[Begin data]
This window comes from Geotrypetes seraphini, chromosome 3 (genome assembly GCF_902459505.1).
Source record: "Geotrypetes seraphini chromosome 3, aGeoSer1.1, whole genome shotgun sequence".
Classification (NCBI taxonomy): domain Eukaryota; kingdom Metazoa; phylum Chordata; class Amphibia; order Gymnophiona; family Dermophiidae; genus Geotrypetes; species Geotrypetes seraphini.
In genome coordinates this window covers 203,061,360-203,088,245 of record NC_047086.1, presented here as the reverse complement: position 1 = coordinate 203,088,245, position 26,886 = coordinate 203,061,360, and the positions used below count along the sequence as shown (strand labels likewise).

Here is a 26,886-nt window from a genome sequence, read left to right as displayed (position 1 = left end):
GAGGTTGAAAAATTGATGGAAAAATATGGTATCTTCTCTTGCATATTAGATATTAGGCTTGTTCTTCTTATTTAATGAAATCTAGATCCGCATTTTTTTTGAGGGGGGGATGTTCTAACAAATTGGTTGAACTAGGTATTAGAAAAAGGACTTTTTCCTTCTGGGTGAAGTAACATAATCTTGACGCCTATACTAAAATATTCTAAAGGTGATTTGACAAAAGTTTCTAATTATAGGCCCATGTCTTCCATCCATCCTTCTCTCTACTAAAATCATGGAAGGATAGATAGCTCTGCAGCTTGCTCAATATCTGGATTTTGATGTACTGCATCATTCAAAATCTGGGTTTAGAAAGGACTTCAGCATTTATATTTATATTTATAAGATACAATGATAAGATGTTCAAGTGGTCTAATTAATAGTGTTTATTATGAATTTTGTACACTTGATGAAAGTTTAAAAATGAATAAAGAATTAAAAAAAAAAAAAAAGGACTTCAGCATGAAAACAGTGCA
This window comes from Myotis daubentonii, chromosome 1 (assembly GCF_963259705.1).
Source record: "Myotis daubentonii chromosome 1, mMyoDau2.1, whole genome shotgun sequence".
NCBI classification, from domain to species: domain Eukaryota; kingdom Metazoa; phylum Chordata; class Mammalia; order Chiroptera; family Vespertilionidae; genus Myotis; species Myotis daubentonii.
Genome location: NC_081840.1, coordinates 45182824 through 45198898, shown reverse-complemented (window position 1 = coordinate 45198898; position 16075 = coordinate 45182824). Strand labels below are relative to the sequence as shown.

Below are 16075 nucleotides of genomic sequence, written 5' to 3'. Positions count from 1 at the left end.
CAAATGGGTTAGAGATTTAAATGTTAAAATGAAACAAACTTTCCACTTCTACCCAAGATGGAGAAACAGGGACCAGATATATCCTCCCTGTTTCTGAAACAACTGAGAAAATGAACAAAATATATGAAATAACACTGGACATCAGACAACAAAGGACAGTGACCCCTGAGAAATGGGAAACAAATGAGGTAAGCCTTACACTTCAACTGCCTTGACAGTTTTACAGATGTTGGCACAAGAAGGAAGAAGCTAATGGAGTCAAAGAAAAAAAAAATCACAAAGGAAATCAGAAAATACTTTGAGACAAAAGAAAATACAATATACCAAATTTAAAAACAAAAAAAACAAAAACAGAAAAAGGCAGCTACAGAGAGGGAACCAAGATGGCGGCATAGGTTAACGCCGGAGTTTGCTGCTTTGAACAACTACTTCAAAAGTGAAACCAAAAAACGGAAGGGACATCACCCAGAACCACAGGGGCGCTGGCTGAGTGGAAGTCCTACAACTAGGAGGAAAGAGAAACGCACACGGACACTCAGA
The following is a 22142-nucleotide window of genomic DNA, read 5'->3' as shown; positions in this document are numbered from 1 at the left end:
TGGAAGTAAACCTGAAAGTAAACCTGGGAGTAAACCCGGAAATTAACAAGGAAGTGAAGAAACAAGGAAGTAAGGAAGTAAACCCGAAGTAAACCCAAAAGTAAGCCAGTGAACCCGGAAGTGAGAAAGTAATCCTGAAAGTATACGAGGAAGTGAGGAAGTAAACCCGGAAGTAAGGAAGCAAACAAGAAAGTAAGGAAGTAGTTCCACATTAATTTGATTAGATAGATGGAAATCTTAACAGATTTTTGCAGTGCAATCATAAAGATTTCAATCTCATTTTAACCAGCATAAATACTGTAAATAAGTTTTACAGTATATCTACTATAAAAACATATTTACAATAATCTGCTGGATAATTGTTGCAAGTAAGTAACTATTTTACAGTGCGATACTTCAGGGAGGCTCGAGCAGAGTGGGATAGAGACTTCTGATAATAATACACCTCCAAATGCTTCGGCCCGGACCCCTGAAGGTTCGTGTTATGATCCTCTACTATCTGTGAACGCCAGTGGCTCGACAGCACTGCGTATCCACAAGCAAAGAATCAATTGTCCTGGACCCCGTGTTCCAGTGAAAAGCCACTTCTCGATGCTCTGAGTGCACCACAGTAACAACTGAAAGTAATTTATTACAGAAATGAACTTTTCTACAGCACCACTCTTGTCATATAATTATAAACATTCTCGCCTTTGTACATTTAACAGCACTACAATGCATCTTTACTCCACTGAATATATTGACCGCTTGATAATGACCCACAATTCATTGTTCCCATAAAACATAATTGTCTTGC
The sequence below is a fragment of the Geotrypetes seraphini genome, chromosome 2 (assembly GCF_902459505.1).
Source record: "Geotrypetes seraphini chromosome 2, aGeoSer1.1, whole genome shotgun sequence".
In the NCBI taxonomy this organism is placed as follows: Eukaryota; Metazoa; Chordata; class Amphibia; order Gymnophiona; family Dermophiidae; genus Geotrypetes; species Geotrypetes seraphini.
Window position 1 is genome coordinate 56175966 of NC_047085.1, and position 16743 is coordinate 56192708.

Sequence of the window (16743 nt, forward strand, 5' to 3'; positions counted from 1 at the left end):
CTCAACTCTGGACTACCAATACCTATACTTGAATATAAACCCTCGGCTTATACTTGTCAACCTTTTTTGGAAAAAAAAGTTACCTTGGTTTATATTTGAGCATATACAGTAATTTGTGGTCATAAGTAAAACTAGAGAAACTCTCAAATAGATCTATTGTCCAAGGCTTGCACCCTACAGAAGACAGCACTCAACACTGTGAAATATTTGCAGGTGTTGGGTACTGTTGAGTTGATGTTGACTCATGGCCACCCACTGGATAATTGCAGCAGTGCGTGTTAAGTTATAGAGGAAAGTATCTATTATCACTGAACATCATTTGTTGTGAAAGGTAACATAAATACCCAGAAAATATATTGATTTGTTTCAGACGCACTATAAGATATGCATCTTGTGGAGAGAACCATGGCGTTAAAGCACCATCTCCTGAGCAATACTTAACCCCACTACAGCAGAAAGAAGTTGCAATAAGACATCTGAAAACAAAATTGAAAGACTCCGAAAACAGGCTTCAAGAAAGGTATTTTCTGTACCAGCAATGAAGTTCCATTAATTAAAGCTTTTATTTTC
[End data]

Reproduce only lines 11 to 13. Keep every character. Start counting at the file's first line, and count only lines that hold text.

Below are 16075 nucleotides of genomic sequence, written 5' to 3'. Positions count from 1 at the left end.
CAAATGGGTTAGAGATTTAAATGTTAAAATGAAACAAACTTTCCACTTCTACCCAAGATGGAGAAACAGGGACCAGATATATCCTCCCTGTTTCTGAAACAACTGAGAAAATGAACAAAATATATGAAATAACACTGGACATCAGACAACAAAGGACAGTGACCCCTGAGAAATGGGAAACAAATGAGGTAAGCCTTACACTTCAACTGCCTTGACAGTTTTACAGATGTTGGCACAAGAAGGAAGAAGCTAATGGAGTCAAAGAAAAAAAAAATCACAAAGGAAATCAGAAAATACTTTGAGACAAAAGAAAATACAATATACCAAATTTAAAAACAAAAAAAACAAAAACAGAAAAAGGCAGCTACAGAGAGGGAACCAAGATGGCGGCATAGGTTAACGCCGGAGTTTGCTGCTTTGAACAACTACTTCAAAAGTGAAACCAAAAAACGGAAGGGACATCACCCAGAACCACAGGGGCGCTGGCTGAGTGGAAGTCCTACAACTAGGAGGAAAGAGAAACGCACACGGACACTCAGA
The following is a 22142-nucleotide window of genomic DNA, read 5'->3' as shown; positions in this document are numbered from 1 at the left end: